In FIG. 5, curve 30 and 32 represent a blend of Fina resin and polyethylene and curves 34, 36 represent a Rexene polypropylene blend with polyethylene. Similarly, in FIG. 6, curves 40 and 42 represent a Fina polypropylene/polyethylene blend and curves 44, 46 represent a Rexene polypropylene/polyethylene blend.
Of obvious importance, the squeezability of the container when formed from the blend of polypropylene and polyethylene, 10 ml bottles formed of the various blends of both Rexene polypropylene/polyethylene and Fina polypropylene/polyethylene were conducted, and suitable squeezable properties were determined to occur with Rexene polypropylene/polyethylene blends of 50% or less and with Fina polypropylene/polyethylene blends of 75% or less.
In these tests, a body wall thickness is between about 0.018" (0.46 mm) and about 0.032" (0.81 mm).
Most preferably, the body wall thickness is about 0.025" (0.63 mm).
Both resin blends give acceptable chlorobutanol properties at 50%, by weight, or more of polypropylene in the blend. Accordingly, it was determined that the most suitable blend is with the Fina polypropylene, having a flexural modulus of 120,000 PSI and a blend of between about 50%, by weight, polypropylene and 75%, by weight, polypropylene, with a target blend ratio of 60%, by weight, Fina polypropylene and 40% polyethylene, by weight.
Because the Rexene polypropylene is not squeezable above percentages of 50% polypropylene, by weight, in the blend and below 50% polypropylene, by weight, the barrier properties decrease. It was found that polypropylene having a flexural modulus greater than 120,000 PSI is not most suitable for providing a packaged pharmaceutical product in a squeezable bottle.
Although there has been described hereinabove a specific packaged pharmaceutical product and method of manufacture for the purpose of illustrating the manner in which the invention may be used to advantage, it should be appreciated that the invention is not limited thereto. Accordingly, any and all modifications, variations, or equivalent arrangements which may occur to those skilled in the art, should be considered to be within the scope of the invention as defined in the appended claims.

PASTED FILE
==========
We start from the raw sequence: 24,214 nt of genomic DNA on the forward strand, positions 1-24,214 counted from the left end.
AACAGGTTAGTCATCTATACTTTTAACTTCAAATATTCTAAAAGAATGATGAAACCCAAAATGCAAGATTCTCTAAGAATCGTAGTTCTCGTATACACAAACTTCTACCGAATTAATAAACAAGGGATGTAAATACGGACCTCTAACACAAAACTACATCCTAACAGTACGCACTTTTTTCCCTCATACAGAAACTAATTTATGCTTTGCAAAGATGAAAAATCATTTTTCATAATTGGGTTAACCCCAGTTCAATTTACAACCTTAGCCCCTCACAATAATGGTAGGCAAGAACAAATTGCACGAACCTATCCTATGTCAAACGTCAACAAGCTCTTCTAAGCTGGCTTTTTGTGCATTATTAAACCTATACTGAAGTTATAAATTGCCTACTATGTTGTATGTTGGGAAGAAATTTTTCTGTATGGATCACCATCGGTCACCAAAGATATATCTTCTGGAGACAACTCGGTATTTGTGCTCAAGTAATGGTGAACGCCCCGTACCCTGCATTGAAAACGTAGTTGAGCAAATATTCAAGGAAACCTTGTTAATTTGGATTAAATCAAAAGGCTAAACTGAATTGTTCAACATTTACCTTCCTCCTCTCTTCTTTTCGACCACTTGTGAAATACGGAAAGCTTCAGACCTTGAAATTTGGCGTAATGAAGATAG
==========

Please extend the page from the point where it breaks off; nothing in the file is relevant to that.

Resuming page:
|Cited Patent||Filing date||Publication date||Applicant||Title|
|US3857754 *||Jun 12, 1972||Dec 31, 1974||Toyo Seikan Kaisha Ltd||Resinous compositions having improved processability and gas permeation resistance and molded structures thereof|
|US4563104 *||May 9, 1983||Jan 7, 1986||Saint Amand Manufacturing, Inc.||Liquid dispensing pipette and stirrer device|
|US4645695 *||Aug 23, 1985||Feb 24, 1987||Kuraray Co., Ltd.||Resinous composition and molded article and container made thereof|
|US5013459 *||Nov 9, 1989||May 7, 1991||Dow Corning Corporation||Opthalmic fluid dispensing method|
|US5056689 *||Jan 8, 1990||Oct 15, 1991||Ciba-Geigy Corporation||Apparatus for removing components from solutions|
|US5071686 *||Nov 29, 1985||Dec 10, 1991||Genske Roger P||Films of polypropylene blends and polyethylene blends and articles made therewith|
|US5105993 *||Dec 29, 1989||Apr 21, 1992||La Haye Laboratories, Inc.||Disposable medical dispenser with a filtering dispenser nozzle|
|US5356052 *||Oct 13, 1993||Oct 18, 1994||Healthstar Inc.||BFS metered drop bottle|
|US5464122 *||Jun 24, 1994||Nov 7, 1995||Merck & Co., Inc.||Non-streaming ophthalmic tip and delivery device|
|US5516564 *||Apr 28, 1993||May 14, 1996||Costar Corporation||Sterile irradiated hydrophobic pipette tip|
|Citing Patent||Filing date||Publication date||Applicant||Title|
|US5799837 *||Jan 22, 1997||Sep 1, 1998||Allergan||Barrier packaging and materials therefor|
|US6892906||Aug 13, 2003||May 17, 2005||Medical Instill Technologies, Inc.||Container and valve assembly for storing and dispensing substances, and related method|
|US6997219||May 12, 2004||Feb 14, 2006||Medical Instill Technologies, Inc.||Dispenser and apparatus and method for filling a dispenser|
|US7328729||Feb 8, 2006||Feb 12, 2008||Medical Instill Technologies, Inc.||Dispenser and apparatus and method for filling a dispenser|
|US7637400||Dec 12, 2005||Dec 29, 2009||Medical Instill Technologies, Inc.||Container and valve assembly for storing and dispensing substances, and related method|
|US7637401||Dec 29, 2009||Medical Instill Technologies, Inc.||Container and valve assembly for storing and dispensing substances, and related method|
|US7644842||Jan 12, 2010||Medical Instill Technologies, Inc.||Dispenser having variable-volume storage chamber and depressible one-way valve assembly for dispensing creams and other substances|
|US7651291||Jan 26, 2010||Medical Instill Technologies, Inc.||Dispenser with one-way valve for storing and dispensing metered amounts of substances|